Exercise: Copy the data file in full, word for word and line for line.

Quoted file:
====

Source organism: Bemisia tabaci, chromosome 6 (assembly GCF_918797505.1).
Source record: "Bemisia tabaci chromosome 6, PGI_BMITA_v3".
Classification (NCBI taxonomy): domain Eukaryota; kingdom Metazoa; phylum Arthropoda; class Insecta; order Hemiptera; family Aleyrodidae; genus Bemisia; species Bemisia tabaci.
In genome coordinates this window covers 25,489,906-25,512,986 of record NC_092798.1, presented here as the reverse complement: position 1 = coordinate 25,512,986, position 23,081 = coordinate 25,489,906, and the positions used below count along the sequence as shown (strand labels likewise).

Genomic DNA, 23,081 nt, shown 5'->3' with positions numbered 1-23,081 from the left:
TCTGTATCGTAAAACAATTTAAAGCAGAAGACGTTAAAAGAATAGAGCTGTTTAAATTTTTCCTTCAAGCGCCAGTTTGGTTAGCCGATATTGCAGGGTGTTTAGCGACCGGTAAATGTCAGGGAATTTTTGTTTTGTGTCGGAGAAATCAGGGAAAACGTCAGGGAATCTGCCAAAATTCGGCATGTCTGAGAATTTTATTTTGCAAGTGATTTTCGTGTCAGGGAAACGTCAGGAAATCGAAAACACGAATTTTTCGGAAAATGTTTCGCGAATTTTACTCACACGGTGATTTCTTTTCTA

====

Source organism: Bemisia tabaci, chromosome 6 (assembly GCF_918797505.1).
Source record: "Bemisia tabaci chromosome 6, PGI_BMITA_v3".
Classification (NCBI taxonomy): domain Eukaryota; kingdom Metazoa; phylum Arthropoda; class Insecta; order Hemiptera; family Aleyrodidae; genus Bemisia; species Bemisia tabaci.
In genome coordinates this window covers 25,489,906-25,512,986 of record NC_092798.1, presented here as the reverse complement: position 1 = coordinate 25,512,986, position 23,081 = coordinate 25,489,906, and the positions used below count along the sequence as shown (strand labels likewise).

Genomic DNA, 23,081 nt, shown 5'->3' with positions numbered 1-23,081 from the left:
TCTGTATCGTAAAACAATTTAAAGCAGAAGACGTTAAAAGAATAGAGCTGTTTAAATTTTTCCTTCAAGCGCCAGTTTGGTTAGCCGATATTGCAGGGTGTTTAGCGACCGGTAAATGTCAGGGAATTTTTGTTTTGTGTCGGAGAAATCAGGGAAAACGTCAGGGAATCTGCCAAAATTCGGCATGTCTGAGAATTTTATTTTGCAAGTGATTTTCGTGTCAGGGAAACGTCAGGAAATCGAAAACACGAATTTTTCGGAAAATGTTTCGCGAATTTTACTCACACGGTGATTTCTTTTCTA